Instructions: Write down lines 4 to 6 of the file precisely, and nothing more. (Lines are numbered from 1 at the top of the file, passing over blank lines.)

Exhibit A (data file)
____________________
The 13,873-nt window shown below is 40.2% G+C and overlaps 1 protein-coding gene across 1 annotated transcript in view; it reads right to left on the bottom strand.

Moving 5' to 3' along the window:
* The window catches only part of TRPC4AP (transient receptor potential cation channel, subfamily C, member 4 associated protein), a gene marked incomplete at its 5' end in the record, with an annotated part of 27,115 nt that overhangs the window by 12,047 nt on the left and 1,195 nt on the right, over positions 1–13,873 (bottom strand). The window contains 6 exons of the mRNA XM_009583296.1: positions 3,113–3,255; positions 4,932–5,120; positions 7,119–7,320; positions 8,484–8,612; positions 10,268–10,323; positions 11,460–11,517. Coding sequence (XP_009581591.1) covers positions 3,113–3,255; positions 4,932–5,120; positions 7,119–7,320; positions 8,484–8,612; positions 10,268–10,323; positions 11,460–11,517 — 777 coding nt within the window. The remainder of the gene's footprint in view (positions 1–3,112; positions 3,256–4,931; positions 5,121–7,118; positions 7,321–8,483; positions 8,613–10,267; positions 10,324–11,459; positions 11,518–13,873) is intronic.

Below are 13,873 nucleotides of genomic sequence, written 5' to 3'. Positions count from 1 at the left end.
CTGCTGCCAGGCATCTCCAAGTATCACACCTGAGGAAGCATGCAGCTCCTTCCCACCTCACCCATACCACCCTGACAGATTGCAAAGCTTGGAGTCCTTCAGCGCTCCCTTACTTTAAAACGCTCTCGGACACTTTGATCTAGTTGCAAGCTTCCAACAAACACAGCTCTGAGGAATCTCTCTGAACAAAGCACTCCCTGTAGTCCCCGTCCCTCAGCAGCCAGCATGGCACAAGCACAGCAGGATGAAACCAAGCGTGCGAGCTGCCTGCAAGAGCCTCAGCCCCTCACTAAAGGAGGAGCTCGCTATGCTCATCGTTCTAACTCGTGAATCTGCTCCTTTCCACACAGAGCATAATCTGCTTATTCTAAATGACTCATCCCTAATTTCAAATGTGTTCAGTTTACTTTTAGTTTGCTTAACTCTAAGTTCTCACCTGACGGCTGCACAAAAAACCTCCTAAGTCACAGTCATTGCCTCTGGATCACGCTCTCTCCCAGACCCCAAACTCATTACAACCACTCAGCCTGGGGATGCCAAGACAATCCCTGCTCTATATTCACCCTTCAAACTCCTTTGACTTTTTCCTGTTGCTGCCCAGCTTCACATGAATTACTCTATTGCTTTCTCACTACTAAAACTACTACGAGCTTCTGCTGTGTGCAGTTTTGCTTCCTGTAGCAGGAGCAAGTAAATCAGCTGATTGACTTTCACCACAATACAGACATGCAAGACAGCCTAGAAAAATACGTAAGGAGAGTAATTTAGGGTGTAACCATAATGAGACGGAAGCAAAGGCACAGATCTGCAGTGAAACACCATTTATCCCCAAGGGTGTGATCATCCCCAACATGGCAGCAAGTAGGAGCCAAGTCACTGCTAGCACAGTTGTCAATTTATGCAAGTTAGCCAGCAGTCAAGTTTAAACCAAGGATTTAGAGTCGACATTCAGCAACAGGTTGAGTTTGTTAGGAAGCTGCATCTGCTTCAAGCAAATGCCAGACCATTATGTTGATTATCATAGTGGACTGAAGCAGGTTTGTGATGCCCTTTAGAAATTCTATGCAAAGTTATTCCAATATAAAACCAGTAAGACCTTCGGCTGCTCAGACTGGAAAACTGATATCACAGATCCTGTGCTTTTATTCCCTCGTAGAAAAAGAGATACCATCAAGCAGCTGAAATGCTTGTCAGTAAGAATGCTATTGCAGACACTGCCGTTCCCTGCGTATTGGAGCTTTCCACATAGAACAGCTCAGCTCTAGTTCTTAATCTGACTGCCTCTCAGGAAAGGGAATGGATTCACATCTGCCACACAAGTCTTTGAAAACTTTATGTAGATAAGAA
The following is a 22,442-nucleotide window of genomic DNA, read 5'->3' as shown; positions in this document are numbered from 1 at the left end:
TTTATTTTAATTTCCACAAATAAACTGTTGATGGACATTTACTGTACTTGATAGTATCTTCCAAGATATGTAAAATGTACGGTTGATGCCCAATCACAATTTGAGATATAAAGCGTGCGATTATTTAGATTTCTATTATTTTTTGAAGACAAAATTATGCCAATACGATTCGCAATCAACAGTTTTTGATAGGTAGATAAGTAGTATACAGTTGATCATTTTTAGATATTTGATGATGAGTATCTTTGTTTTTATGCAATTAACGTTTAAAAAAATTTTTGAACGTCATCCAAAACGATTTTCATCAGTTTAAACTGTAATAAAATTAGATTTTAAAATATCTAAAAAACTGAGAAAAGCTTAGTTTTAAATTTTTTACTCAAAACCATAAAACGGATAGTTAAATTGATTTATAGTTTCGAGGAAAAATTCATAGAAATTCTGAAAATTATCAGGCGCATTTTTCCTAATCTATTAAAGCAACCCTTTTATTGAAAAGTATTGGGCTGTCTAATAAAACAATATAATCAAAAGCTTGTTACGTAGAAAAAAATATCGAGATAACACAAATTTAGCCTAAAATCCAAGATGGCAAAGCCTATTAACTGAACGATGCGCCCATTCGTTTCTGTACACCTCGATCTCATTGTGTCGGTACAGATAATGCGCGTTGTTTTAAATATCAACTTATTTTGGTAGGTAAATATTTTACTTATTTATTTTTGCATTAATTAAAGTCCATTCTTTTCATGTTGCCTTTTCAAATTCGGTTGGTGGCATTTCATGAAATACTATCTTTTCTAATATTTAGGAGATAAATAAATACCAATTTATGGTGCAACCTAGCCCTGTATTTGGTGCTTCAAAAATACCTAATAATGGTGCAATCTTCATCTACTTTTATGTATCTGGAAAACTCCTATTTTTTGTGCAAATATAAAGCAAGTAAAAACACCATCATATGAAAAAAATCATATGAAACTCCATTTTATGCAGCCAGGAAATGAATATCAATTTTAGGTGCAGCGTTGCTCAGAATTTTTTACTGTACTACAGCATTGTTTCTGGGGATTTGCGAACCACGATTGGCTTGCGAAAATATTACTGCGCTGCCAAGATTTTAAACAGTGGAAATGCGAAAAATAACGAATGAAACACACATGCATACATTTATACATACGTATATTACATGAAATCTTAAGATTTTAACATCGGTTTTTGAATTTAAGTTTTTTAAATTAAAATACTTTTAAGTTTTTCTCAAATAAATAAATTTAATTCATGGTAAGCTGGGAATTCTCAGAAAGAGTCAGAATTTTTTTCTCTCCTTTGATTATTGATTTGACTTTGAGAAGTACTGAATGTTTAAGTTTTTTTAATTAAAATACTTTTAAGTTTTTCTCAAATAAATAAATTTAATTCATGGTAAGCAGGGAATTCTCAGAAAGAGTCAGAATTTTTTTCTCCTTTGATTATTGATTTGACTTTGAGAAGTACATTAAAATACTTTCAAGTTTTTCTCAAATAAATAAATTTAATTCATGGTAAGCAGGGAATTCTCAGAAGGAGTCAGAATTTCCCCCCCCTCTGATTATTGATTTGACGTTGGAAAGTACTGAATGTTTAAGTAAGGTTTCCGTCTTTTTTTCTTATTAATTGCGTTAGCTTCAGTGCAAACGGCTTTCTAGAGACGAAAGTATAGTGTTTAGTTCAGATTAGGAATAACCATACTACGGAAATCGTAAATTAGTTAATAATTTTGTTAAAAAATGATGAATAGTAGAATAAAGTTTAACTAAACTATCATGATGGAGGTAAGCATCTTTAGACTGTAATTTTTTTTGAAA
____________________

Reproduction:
Below are 13,873 nucleotides of genomic sequence, written 5' to 3'. Positions count from 1 at the left end.
CTGCTGCCAGGCATCTCCAAGTATCACACCTGAGGAAGCATGCAGCTCCTTCCCACCTCACCCATACCACCCTGACAGATTGCAAAGCTTGGAGTCCTTCAGCGCTCCCTTACTTTAAAACGCTCTCGGACACTTTGATCTAGTTGCAAGCTTCCAACAAACACAGCTCTGAGGAATCTCTCTGAACAAAGCACTCCCTGTAGTCCCCGTCCCTCAGCAGCCAGCATGGCACAAGCACAGCAGGATGAAACCAAGCGTGCGAGCTGCCTGCAAGAGCCTCAGCCCCTCACTAAAGGAGGAGCTCGCTATGCTCATCGTTCTAACTCGTGAATCTGCTCCTTTCCACACAGAGCATAATCTGCTTATTCTAAATGACTCATCCCTAATTTCAAATGTGTTCAGTTTACTTTTAGTTTGCTTAACTCTAAGTTCTCACCTGACGGCTGCACAAAAAACCTCCTAAGTCACAGTCATTGCCTCTGGATCACGCTCTCTCCCAGACCCCAAACTCATTACAACCACTCAGCCTGGGGATGCCAAGACAATCCCTGCTCTATATTCACCCTTCAAACTCCTTTGACTTTTTCCTGTTGCTGCCCAGCTTCACATGAATTACTCTATTGCTTTCTCACTACTAAAACTACTACGAGCTTCTGCTGTGTGCAGTTTTGCTTCCTGTAGCAGGAGCAAGTAAATCAGCTGATTGACTTTCACCACAATACAGACATGCAAGACAGCCTAGAAAAATACGTAAGGAGAGTAATTTAGGGTGTAACCATAATGAGACGGAAGCAAAGGCACAGATCTGCAGTGAAACACCATTTATCCCCAAGGGTGTGATCATCCCCAACATGGCAGCAAGTAGGAGCCAAGTCACTGCTAGCACAGTTGTCAATTTATGCAAGTTAGCCAGCAGTCAAGTTTAAACCAAGGATTTAGAGTCGACATTCAGCAACAGGTTGAGTTTGTTAGGAAGCTGCATCTGCTTCAAGCAAATGCCAGACCATTATGTTGATTATCATAGTGGACTGAAGCAGGTTTGTGATGCCCTTTAGAAATTCTATGCAAAGTTATTCCAATATAAAACCAGTAAGACCTTCGGCTGCTCAGACTGGAAAACTGATATCACAGATCCTGTGCTTTTATTCCCTCGTAGAAAAAGAGATACCATCAAGCAGCTGAAATGCTTGTCAGTAAGAATGCTATTGCAGACACTGCCGTTCCCTGCGTATTGGAGCTTTCCACATAGAACAGCTCAGCTCTAGTTCTTAATCTGACTGCCTCTCAGGAAAGGGAATGGATTCACATCTGCCACACAAGTCTTTGAAAACTTTATGTAGATAAGAA
The following is a 22,442-nucleotide window of genomic DNA, read 5'->3' as shown; positions in this document are numbered from 1 at the left end: